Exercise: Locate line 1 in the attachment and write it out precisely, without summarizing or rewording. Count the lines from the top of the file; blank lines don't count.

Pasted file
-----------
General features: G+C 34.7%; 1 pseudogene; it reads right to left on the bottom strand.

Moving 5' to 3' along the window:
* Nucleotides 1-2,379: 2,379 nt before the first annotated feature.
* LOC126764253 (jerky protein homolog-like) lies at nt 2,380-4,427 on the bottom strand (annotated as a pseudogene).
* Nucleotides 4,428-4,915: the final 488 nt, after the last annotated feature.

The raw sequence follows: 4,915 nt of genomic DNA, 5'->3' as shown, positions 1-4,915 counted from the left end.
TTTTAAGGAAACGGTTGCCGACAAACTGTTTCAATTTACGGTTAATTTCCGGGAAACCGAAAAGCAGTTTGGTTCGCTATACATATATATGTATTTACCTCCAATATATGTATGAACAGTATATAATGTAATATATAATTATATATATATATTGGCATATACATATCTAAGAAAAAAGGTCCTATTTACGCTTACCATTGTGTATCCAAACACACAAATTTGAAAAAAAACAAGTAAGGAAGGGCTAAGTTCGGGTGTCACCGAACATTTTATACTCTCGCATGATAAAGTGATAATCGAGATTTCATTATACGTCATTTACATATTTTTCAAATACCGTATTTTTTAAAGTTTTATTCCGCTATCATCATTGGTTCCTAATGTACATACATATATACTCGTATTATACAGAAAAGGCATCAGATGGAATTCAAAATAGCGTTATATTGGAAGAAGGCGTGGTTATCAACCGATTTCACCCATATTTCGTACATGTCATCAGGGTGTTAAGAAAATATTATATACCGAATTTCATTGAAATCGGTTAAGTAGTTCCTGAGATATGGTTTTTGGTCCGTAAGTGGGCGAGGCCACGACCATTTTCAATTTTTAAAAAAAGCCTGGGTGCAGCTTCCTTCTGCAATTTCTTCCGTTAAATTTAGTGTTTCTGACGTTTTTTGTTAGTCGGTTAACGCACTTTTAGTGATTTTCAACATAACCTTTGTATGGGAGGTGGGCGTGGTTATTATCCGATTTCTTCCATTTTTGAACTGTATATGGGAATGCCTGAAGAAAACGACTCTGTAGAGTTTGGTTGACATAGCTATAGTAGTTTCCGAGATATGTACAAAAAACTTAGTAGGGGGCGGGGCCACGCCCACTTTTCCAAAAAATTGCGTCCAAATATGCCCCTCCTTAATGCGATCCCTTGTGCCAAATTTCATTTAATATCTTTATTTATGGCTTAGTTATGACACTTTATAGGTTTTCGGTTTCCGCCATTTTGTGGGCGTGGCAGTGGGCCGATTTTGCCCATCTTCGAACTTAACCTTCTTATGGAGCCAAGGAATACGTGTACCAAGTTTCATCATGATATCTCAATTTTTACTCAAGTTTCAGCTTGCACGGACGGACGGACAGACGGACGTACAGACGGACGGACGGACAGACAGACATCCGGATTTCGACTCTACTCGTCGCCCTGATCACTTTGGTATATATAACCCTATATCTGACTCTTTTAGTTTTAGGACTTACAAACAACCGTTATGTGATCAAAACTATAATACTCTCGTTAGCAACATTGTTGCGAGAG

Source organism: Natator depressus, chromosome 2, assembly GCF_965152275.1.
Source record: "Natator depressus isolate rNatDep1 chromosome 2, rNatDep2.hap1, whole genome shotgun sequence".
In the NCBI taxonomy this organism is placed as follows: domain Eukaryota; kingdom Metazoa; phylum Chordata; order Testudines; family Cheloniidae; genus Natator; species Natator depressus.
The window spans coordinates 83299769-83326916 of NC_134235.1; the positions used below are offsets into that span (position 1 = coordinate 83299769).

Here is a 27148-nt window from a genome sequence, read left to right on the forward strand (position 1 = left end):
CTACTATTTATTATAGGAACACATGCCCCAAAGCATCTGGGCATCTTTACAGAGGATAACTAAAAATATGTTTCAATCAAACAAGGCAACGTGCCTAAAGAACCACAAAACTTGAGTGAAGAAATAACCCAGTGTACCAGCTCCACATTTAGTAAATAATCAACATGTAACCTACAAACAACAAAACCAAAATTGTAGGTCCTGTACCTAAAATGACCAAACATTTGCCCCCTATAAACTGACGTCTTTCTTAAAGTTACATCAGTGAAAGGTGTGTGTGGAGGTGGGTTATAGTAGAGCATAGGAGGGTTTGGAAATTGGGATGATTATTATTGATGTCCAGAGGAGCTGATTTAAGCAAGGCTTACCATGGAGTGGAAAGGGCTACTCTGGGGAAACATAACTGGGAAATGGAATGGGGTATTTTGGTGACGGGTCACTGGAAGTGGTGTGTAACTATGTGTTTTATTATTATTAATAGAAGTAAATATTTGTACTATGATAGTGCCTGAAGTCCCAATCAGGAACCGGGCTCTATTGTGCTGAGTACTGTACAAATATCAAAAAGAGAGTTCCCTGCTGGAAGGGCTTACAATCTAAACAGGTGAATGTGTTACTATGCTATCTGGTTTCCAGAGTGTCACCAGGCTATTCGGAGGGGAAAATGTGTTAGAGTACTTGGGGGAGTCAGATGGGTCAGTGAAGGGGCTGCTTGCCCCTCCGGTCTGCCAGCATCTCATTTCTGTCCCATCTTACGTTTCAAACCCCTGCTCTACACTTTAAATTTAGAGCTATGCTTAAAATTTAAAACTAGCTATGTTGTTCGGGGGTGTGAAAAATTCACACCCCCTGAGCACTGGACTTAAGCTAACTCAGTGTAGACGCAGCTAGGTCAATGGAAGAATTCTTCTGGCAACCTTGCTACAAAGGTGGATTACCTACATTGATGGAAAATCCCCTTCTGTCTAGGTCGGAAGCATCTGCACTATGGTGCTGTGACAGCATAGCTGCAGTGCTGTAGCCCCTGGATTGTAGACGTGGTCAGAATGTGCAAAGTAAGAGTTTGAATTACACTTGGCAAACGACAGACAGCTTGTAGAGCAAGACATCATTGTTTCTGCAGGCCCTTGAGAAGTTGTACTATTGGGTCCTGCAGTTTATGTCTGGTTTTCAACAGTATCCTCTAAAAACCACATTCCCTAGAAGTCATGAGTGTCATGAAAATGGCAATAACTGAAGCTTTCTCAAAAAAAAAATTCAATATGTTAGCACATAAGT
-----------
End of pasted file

General features: G+C 34.7%; 1 pseudogene; it reads right to left on the bottom strand.